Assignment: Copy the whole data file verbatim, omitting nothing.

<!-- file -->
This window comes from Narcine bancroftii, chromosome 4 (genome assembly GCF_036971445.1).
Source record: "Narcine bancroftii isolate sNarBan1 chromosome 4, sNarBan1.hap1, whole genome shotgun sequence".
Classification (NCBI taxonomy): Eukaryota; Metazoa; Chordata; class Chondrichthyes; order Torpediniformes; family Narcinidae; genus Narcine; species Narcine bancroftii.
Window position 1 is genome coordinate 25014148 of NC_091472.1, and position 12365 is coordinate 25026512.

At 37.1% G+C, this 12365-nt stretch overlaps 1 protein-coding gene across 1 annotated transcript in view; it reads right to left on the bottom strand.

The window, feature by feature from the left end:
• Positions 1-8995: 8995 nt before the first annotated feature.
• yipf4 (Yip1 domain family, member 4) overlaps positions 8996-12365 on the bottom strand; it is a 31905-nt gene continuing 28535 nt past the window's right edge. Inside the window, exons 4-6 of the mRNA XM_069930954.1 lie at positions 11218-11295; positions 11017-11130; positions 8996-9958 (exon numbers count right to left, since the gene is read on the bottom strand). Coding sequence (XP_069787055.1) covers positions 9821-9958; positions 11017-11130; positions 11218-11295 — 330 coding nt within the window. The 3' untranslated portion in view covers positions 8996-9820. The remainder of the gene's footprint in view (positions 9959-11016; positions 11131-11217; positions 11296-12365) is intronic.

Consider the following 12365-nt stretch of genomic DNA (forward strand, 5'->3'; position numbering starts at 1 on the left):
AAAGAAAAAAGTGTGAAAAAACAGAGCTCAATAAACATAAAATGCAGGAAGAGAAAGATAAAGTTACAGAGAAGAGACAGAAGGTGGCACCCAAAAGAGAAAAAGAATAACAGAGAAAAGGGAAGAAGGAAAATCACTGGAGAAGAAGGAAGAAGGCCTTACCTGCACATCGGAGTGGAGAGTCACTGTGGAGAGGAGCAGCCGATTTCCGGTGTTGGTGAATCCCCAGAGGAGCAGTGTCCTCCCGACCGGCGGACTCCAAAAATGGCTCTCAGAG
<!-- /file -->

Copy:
This window comes from Narcine bancroftii, chromosome 4 (genome assembly GCF_036971445.1).
Source record: "Narcine bancroftii isolate sNarBan1 chromosome 4, sNarBan1.hap1, whole genome shotgun sequence".
Classification (NCBI taxonomy): Eukaryota; Metazoa; Chordata; class Chondrichthyes; order Torpediniformes; family Narcinidae; genus Narcine; species Narcine bancroftii.
Window position 1 is genome coordinate 25014148 of NC_091472.1, and position 12365 is coordinate 25026512.

At 37.1% G+C, this 12365-nt stretch overlaps 1 protein-coding gene across 1 annotated transcript in view; it reads right to left on the bottom strand.

The window, feature by feature from the left end:
• Positions 1-8995: 8995 nt before the first annotated feature.
• yipf4 (Yip1 domain family, member 4) overlaps positions 8996-12365 on the bottom strand; it is a 31905-nt gene continuing 28535 nt past the window's right edge. Inside the window, exons 4-6 of the mRNA XM_069930954.1 lie at positions 11218-11295; positions 11017-11130; positions 8996-9958 (exon numbers count right to left, since the gene is read on the bottom strand). Coding sequence (XP_069787055.1) covers positions 9821-9958; positions 11017-11130; positions 11218-11295 — 330 coding nt within the window. The 3' untranslated portion in view covers positions 8996-9820. The remainder of the gene's footprint in view (positions 9959-11016; positions 11131-11217; positions 11296-12365) is intronic.

Consider the following 12365-nt stretch of genomic DNA (forward strand, 5'->3'; position numbering starts at 1 on the left):
AAAGAAAAAAGTGTGAAAAAACAGAGCTCAATAAACATAAAATGCAGGAAGAGAAAGATAAAGTTACAGAGAAGAGACAGAAGGTGGCACCCAAAAGAGAAAAAGAATAACAGAGAAAAGGGAAGAAGGAAAATCACTGGAGAAGAAGGAAGAAGGCCTTACCTGCACATCGGAGTGGAGAGTCACTGTGGAGAGGAGCAGCCGATTTCCGGTGTTGGTGAATCCCCAGAGGAGCAGTGTCCTCCCGACCGGCGGACTCCAAAAATGGCTCTCAGAG